"It has always been exciting to see the physical plant develop and grow in order to better serve students, faculty and staff-to better carry out our mission of teaching, research and service. It was exciting during my time as president, and I continue to be enthused as I see what President Witt has done and is planning to do."
-President Emeritus W.H. Nedderman
increases combined with a significant expansion in graduate programs and
accompanying research created a continual demand for space and facilities
in the 1970s and '80s. UTA President W.H. Nedderman and his administration
lobbied hard and successfully for substantial new building and renovation
"It has always been exciting to see the physical plant develop and grow in order to better serve students, faculty and staff-to better carry out our mission of teaching, research and service," said Dr. Nedderman, now president emeritus. "It was exciting during my time as president, and I continue to be enthused as I see what President Witt has done and is planning to do."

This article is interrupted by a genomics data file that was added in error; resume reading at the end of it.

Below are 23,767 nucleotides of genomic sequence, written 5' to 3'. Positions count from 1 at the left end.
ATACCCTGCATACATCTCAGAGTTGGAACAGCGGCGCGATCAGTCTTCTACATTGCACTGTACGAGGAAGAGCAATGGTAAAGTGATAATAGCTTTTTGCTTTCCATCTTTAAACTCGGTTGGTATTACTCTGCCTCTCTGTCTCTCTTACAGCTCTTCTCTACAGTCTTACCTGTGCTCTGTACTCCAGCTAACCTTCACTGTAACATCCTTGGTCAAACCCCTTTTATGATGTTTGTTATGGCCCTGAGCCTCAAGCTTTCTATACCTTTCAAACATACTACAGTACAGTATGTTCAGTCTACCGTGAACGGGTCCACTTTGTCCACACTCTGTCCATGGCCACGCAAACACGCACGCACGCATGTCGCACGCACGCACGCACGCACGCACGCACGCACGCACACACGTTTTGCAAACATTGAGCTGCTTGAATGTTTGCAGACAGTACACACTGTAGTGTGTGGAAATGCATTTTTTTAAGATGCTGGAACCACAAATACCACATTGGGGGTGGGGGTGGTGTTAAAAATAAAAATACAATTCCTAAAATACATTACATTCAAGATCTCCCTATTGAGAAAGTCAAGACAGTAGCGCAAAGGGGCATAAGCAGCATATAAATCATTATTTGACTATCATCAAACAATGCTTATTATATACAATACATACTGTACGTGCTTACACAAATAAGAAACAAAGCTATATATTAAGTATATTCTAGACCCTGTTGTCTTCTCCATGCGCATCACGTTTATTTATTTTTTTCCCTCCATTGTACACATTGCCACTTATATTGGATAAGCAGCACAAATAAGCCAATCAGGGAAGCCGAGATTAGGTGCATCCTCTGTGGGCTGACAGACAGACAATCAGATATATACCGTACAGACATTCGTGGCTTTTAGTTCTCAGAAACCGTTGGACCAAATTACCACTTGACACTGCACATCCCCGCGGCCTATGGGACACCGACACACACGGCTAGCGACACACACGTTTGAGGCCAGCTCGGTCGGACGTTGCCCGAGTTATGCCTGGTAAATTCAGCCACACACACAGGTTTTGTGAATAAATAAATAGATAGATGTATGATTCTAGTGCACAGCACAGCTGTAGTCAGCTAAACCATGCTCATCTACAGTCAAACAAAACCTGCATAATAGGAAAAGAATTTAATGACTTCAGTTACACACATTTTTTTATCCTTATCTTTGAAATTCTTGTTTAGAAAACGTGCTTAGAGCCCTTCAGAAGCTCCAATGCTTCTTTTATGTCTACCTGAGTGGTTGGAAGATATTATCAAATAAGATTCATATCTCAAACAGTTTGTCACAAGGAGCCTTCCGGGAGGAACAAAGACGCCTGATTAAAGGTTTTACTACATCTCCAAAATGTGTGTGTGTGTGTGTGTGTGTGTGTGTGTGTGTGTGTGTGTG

New campus construction during the period included the Fine Arts Building (1975), the Activities Building (1976), the Engineering Lab Building (1977), the Business Building (1977) and the Tennis Center (1975).
Other new structures included the University Bookstore on Cooper Street (1978), now the Center for Nanotechnology; Maverick Stadium (1980); the Nursing Building (1982), later renamed Pickard Hall; University Village Apartments (1981); the Architecture Building (1986); and the Engineering II Building (1988), later renamed Nedderman Hall.
A significant outreach addition occurred with the 1987 establishment of UTA's Riverbend Campus in east Fort Worth. There, a 48,000-square-foot building was constructed on 18 acres to house the Automation & Robotics Research Institute. The expansion was made possible through a $10 million capital fund drive spearheaded jointly by the Fort Worth Chamber of Commerce and the University.
Numerous other campus buildings underwent remodeling and renovation during the same period, including Ransom Hall, College Hall, the Geoscience Building, the University Center, Engineering I (later renamed Woolf Hall), the Central Library, Texas Hall, Trimble Hall, Hammond Hall, the Social Work Complex, Carlisle Hall, the Life Science Building and Swift Center.
In all, 36 buildings were added to the campus physical plant or underwent major renovations during the 1970s and 1980s.